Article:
VATICAN CITY — Pope Francis ushered the world's 1.2 billion Roman Catholics into Christmas on Wednesday, urging them to allow God to enter their lives to help combat darkness and corruption.
The 78-year-old Argentine pope led a solemn Christmas Eve Mass for thousands of people in St. Peter's Basilica. It is the second Christmas season for the pope, who was elected last year as the first non-European pontiff in 1,300 years.
In his homily, Francis, wearing white vestments, said Christmas is a time to remember that God's message of peace "is stronger than darkness and corruption."
"The question put to us simply by the infant’s presence is, 'Do I allow God to love me?'" he said. "Do we have the courage to welcome with tenderness the difficulties and problems of those who are near to us ...?"
"How much the world needs tenderness today!" he said.
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Hours before the service, the pope made a surprise telephone call to comfort Christian refugees in a camp in Ankawa, Iraq, who were about to celebrate their own Christmas Eve Mass.
"You are like Jesus on Christmas night. There was no room for him either, and he had to flee to Egypt later to save himself," Pope Francis told them in the call arranged by the Italian Catholic television station Sat2000. The refugees fled Islamic State fighters who have persecuted Shi'ite Muslims, Christians and others in Syria and Iraq who do not share the group's ideologies.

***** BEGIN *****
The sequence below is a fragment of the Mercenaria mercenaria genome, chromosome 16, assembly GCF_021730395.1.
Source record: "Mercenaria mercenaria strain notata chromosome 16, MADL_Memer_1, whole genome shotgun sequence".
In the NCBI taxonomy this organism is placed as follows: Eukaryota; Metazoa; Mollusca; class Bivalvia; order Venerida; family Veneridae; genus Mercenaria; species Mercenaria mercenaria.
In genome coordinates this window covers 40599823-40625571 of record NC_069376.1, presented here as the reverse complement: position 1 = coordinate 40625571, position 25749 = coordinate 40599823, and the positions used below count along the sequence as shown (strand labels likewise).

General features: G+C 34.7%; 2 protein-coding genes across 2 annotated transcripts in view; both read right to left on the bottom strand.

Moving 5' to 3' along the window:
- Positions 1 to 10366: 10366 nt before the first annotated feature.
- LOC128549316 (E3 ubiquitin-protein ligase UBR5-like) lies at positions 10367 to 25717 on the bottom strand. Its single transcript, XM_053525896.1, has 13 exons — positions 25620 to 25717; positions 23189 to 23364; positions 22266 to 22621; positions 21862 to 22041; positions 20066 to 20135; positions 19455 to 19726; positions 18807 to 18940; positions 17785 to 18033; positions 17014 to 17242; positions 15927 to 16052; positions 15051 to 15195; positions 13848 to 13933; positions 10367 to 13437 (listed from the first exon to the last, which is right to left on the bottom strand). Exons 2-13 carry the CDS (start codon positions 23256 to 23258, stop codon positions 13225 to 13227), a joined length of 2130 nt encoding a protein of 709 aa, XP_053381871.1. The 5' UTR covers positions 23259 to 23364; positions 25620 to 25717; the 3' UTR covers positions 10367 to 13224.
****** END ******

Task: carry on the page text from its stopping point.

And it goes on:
Meanwhile, thousands of Christian pilgrims on flocked to the biblical town of Bethlehem for Christmas Eve celebrations at the traditional birthplace of Jesus, lifting spirits in the area after a year of conflict and failed peace efforts.
On a crisp, sunny day revelers crowded into Manger Square, stopping in restaurants and admiring the town's Christmas tree. Scout troops playing bagpipes, horns and drums entertained the visitors, while merchants hawked Santa hats and special sesame sweets for the holiday.
"My son and I and my husband came for Christmas to see, you know, be right here where it all took place," said Irene Adkins, 63, from Lorain, Ohio, sitting in a Bethlehem visitor's center. "It feels wonderful."
Simon Bassett, a British tourist, came to Bethlehem with his wife and three-year-old daughter.
"We're very happy to share Christmas with the Palestinian people and we hope that the peace and joy that comes with Christmas will spread from this place to the whole earth and that the people of all races will learn to live in harmony together," Bassett said.